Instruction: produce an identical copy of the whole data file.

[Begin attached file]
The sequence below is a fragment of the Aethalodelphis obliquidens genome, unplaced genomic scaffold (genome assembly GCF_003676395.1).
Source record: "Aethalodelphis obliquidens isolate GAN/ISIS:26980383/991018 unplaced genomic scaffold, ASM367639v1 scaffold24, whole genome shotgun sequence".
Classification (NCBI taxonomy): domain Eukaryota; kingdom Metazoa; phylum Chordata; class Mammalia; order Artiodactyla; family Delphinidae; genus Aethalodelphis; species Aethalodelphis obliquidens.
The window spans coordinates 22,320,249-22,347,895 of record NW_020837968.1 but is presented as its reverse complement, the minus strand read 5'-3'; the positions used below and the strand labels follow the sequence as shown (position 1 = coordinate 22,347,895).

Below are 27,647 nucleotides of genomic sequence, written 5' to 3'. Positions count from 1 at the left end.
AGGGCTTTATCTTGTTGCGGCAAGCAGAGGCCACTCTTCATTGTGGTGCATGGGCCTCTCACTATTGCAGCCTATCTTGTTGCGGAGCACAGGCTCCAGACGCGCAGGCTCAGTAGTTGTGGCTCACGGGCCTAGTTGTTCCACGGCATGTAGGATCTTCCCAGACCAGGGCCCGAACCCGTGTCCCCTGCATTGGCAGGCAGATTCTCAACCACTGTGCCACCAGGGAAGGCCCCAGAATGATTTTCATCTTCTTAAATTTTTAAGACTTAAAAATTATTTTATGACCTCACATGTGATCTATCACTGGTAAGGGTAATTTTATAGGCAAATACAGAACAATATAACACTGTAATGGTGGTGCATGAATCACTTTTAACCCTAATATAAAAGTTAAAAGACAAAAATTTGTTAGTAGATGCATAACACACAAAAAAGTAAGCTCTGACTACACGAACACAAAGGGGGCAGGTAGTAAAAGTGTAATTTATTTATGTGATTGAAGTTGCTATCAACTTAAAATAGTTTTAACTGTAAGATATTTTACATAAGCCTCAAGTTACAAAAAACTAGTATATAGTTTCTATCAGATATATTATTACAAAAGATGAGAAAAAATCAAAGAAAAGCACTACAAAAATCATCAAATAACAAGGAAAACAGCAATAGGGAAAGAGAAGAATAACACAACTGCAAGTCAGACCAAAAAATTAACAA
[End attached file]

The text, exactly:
The sequence below is a fragment of the Aethalodelphis obliquidens genome, unplaced genomic scaffold (genome assembly GCF_003676395.1).
Source record: "Aethalodelphis obliquidens isolate GAN/ISIS:26980383/991018 unplaced genomic scaffold, ASM367639v1 scaffold24, whole genome shotgun sequence".
Classification (NCBI taxonomy): domain Eukaryota; kingdom Metazoa; phylum Chordata; class Mammalia; order Artiodactyla; family Delphinidae; genus Aethalodelphis; species Aethalodelphis obliquidens.
The window spans coordinates 22,320,249-22,347,895 of record NW_020837968.1 but is presented as its reverse complement, the minus strand read 5'-3'; the positions used below and the strand labels follow the sequence as shown (position 1 = coordinate 22,347,895).

Below are 27,647 nucleotides of genomic sequence, written 5' to 3'. Positions count from 1 at the left end.
AGGGCTTTATCTTGTTGCGGCAAGCAGAGGCCACTCTTCATTGTGGTGCATGGGCCTCTCACTATTGCAGCCTATCTTGTTGCGGAGCACAGGCTCCAGACGCGCAGGCTCAGTAGTTGTGGCTCACGGGCCTAGTTGTTCCACGGCATGTAGGATCTTCCCAGACCAGGGCCCGAACCCGTGTCCCCTGCATTGGCAGGCAGATTCTCAACCACTGTGCCACCAGGGAAGGCCCCAGAATGATTTTCATCTTCTTAAATTTTTAAGACTTAAAAATTATTTTATGACCTCACATGTGATCTATCACTGGTAAGGGTAATTTTATAGGCAAATACAGAACAATATAACACTGTAATGGTGGTGCATGAATCACTTTTAACCCTAATATAAAAGTTAAAAGACAAAAATTTGTTAGTAGATGCATAACACACAAAAAAGTAAGCTCTGACTACACGAACACAAAGGGGGCAGGTAGTAAAAGTGTAATTTATTTATGTGATTGAAGTTGCTATCAACTTAAAATAGTTTTAACTGTAAGATATTTTACATAAGCCTCAAGTTACAAAAAACTAGTATATAGTTTCTATCAGATATATTATTACAAAAGATGAGAAAAAATCAAAGAAAAGCACTACAAAAATCATCAAATAACAAGGAAAACAGCAATAGGGAAAGAGAAGAATAACACAACTGCAAGTCAGACCAAAAAATTAACAA